Hiking for nuts
Thursday, September 29, 2011
cortneyandjon in nature, photography

The autumnal equinox has come and gone. The garden is done growing (I wish the grass would do the same), the fall colors are starting to come out, and most of the week has been dark and rainy. That's fall, and I love it. This is one of the best times to go hiking. Spring is good, too—when nature is twitterpated and busy, and signs of life can be heard and seen throughout the forest—but fall, with its rich colors and warming scents, is also inviting.  The insects are busier in the fall, and there is more nature to collect, like nuts and seeds and fallen leaves.

Having just ditched the sniffles of a cold, and seeing the sky brighten between showers, we took the risk of getting wet and set out for the field near our house, collecting "basket" in hand. Calvin calls the open nature area there the deer field because we find so much of them there—tracks, scat, and bedded areas. It's really just an undeveloped part of our subdivision, and with the housing market being what it is right now I'm hoping it stays that way. Having the completely uncultivated area just a neighborhood block away—open field for hiking, forest for looking, boggy areas for listening—has really been a treat.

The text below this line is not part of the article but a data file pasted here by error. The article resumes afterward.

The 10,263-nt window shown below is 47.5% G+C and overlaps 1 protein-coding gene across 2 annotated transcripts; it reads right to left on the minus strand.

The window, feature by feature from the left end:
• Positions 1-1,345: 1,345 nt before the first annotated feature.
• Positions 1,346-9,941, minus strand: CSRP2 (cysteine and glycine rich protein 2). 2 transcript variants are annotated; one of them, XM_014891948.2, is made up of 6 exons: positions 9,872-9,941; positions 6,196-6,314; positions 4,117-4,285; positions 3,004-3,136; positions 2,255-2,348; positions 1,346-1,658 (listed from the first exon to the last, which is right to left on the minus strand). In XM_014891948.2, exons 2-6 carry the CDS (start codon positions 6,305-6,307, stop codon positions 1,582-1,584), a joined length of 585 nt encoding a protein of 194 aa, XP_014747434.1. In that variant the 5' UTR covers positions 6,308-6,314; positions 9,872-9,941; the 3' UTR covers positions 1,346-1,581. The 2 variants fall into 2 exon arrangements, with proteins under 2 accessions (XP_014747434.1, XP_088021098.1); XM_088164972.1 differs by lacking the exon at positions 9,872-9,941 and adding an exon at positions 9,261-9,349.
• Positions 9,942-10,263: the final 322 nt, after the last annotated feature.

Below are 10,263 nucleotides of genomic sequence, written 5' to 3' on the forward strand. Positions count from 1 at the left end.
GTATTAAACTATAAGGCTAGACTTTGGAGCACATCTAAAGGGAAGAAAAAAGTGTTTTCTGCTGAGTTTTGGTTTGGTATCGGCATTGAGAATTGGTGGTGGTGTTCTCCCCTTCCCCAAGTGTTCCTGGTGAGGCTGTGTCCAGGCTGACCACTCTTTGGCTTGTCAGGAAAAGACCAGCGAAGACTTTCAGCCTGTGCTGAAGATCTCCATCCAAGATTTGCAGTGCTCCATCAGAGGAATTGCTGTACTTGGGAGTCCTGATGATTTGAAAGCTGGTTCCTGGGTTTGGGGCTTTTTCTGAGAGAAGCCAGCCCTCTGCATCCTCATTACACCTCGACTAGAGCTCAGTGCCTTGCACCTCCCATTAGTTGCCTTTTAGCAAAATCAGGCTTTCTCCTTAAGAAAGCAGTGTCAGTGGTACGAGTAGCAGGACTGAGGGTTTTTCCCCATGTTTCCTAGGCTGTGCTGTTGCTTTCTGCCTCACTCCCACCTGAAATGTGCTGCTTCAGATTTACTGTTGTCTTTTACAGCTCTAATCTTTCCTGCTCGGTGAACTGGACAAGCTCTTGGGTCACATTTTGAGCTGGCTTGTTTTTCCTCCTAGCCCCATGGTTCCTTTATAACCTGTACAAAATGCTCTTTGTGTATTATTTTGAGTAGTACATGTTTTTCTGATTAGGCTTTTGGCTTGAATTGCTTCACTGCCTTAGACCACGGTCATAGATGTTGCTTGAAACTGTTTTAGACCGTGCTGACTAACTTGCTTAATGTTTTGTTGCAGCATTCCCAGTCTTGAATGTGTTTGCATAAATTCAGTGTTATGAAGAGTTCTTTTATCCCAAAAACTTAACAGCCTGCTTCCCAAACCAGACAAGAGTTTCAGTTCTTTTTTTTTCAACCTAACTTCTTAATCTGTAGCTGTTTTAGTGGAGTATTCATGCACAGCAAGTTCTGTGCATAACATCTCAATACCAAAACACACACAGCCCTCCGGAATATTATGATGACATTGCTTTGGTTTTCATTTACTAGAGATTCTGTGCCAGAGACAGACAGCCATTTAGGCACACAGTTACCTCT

This trip wasn't as rewarding as most. With all the rain and with the grass still being high we found only two deer tracks today. But we counted a multitude of hues in the flora, and discovered other signs of fauna in the several obliterated nut shells we found along the path. Someone found a bounty. The catbird was a noisy companion on this trip. Calvin remembers seeing her on our paved footpath this past spring, but we can't recall ever noticing her before this year. I wonder if she is new to our area, or if we are just paying closer attention than in the past. There are many things that have previously escaped our notice and have only recently become known to us. That is the beauty of discovery.

In the end we had to cut our hike short upon the arrival of the showers that had been threatening all day. We fled the deep meadow, jumping over the puddles we had gingerly stepped around on our way in, forgetting to notice the deepening of the colors on our way out, and jogging the final block to the cozy, dry refuge of our own home. Then on to the next experience, good old kitchen science and some demonstrations of matter.

Then Demonstrations of matter

Article originally appeared on Cortney and Jon Ophoff's Family Site (http://www.theophoffs.com/).
See website for complete article licensing information.